MoMA visit - Visual analysis Art is an effective way to express beauty. Artists have different ways to express their ideas and communicate nonverbally through their work. In the Early Modern Art period, artists were free to create their pieces in diverse ways that never had been done before. For this essay, I chose the works of two artists of this period to compare and contrast so that the diversity of Modern art can be demonstrated.
Even though Vincent Van Gogh and Rene Magritte was born forty five years apart from each other and had different styles, I am interested in analyzing “The Starry Night” (Vincent van Gogh) and “The Empire of Light, ii” (Rene Magritte) after my trip to the Museum of Modern Art. At the first analysis, I would like to discuss the famous painting “The Starry Night” (1889) by Van Gogh. This painting is in oil on canvas and has the dimensions of 73. 7 cm ? 92. 1 cm. Van Gogh depicts the town in Rhone under gaslight and reflected in the blue river.
As it is displayed at MoMA, “The Starry Night” attracts a great number of visitors to its mysterious blue spirals. The focus of the painting is quite high as the first point drawn to the viewer is at the sky. The spirals meet with each other and the yellow stars are bright throughout the dark blue sky. Van Gogh uses thick brush strokes to draw the mysterious spirals, which occupy most of the center of the painting. The enormous spirals are reproduced images of moving waves in the ocean, but also induce a whirling movement. This technique plays a significant part to create the chaotically moving effect for the picture.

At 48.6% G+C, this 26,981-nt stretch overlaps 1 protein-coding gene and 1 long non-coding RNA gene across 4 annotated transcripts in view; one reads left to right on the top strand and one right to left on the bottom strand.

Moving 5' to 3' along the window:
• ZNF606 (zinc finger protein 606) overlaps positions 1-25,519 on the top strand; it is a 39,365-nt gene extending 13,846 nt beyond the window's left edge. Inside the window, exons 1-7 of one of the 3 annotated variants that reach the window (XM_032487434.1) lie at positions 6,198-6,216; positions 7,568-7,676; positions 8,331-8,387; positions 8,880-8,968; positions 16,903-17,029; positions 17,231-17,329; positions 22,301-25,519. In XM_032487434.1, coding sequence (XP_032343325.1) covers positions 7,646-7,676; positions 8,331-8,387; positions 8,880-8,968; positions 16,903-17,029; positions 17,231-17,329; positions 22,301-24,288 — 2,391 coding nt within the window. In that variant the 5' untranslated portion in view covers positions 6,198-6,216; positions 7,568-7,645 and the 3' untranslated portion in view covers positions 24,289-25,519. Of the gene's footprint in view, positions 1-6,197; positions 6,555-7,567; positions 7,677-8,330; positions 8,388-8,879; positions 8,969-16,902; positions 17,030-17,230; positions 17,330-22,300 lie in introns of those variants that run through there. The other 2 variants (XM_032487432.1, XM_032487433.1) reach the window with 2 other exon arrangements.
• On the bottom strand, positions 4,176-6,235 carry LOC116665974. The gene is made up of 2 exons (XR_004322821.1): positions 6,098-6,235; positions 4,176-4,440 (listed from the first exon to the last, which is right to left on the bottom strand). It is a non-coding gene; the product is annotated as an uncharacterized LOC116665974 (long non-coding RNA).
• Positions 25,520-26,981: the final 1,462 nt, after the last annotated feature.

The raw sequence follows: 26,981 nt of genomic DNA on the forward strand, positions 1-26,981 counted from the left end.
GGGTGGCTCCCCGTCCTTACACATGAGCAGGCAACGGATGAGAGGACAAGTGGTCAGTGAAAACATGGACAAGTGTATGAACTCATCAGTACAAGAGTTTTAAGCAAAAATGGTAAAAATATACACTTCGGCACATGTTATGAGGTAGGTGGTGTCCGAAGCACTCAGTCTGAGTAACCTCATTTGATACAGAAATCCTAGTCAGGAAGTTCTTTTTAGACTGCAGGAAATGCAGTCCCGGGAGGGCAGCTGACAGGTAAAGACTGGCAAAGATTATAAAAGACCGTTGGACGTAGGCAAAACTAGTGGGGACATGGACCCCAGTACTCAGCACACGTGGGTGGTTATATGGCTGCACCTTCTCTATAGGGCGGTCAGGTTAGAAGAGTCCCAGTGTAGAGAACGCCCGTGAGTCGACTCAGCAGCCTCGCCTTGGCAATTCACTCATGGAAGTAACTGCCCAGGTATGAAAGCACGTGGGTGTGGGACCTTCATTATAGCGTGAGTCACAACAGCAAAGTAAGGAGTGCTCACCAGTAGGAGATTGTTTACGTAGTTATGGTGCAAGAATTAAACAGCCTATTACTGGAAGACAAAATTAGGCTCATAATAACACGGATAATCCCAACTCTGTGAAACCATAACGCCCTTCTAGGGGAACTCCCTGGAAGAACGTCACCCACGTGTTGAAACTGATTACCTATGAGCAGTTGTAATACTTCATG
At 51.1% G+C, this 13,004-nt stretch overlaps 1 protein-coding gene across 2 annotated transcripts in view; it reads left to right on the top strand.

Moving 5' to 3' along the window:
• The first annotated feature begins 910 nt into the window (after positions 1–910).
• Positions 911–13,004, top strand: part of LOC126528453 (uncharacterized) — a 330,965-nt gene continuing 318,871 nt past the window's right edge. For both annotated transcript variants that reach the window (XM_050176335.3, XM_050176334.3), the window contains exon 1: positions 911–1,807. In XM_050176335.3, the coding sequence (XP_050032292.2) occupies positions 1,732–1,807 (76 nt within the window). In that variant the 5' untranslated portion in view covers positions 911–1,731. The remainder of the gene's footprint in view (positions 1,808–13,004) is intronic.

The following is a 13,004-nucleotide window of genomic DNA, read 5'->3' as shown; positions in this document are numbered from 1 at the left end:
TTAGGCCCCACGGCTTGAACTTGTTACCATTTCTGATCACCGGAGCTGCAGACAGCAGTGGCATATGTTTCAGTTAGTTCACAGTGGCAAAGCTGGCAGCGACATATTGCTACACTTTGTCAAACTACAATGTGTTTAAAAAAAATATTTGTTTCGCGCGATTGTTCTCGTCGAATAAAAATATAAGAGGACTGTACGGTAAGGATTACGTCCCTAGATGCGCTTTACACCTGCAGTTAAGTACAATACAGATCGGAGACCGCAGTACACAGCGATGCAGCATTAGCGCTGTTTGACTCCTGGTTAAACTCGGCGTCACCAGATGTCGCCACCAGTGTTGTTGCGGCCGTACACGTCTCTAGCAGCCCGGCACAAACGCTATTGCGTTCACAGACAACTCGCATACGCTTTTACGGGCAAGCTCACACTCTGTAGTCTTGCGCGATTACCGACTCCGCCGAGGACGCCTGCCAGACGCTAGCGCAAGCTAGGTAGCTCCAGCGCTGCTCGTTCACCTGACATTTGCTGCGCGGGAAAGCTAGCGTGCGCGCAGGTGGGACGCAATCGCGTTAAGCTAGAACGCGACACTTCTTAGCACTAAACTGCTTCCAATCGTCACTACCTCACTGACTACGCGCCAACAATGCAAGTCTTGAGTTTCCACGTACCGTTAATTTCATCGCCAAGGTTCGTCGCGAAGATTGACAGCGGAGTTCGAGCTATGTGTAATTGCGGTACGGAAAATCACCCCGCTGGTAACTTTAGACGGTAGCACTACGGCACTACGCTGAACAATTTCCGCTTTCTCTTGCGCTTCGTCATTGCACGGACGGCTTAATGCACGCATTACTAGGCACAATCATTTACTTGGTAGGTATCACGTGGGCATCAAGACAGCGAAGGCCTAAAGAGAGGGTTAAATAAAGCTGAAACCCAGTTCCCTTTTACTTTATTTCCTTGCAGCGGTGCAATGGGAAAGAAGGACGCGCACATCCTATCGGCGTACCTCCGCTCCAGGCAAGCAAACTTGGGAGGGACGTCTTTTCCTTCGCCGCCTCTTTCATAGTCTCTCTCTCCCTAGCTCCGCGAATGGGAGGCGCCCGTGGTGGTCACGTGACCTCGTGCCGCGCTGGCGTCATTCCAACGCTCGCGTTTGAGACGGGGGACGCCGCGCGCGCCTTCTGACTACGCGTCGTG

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Most people who see this picture for the first time feel that the whole scenery somehow shifts, even though it is a still life painting. Moving my view point from the mysterious spirals, I can see the big, extremely dark green cypress tree located in the right part of the picture. Cypress appears in Van gogh’s picture often such as in the “Cypresses” and “Wheatfield with cypresses. ” Unlike these two pictures above, he uses similar sinuous curves tortured from full cycles one after another in this one to reproduce the brush stroke he uses in the spirals.